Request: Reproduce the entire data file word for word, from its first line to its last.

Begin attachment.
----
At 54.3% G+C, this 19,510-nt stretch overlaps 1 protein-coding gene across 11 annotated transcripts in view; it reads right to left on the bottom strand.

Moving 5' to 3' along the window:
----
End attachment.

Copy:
At 54.3% G+C, this 19,510-nt stretch overlaps 1 protein-coding gene across 11 annotated transcripts in view; it reads right to left on the bottom strand.

Moving 5' to 3' along the window: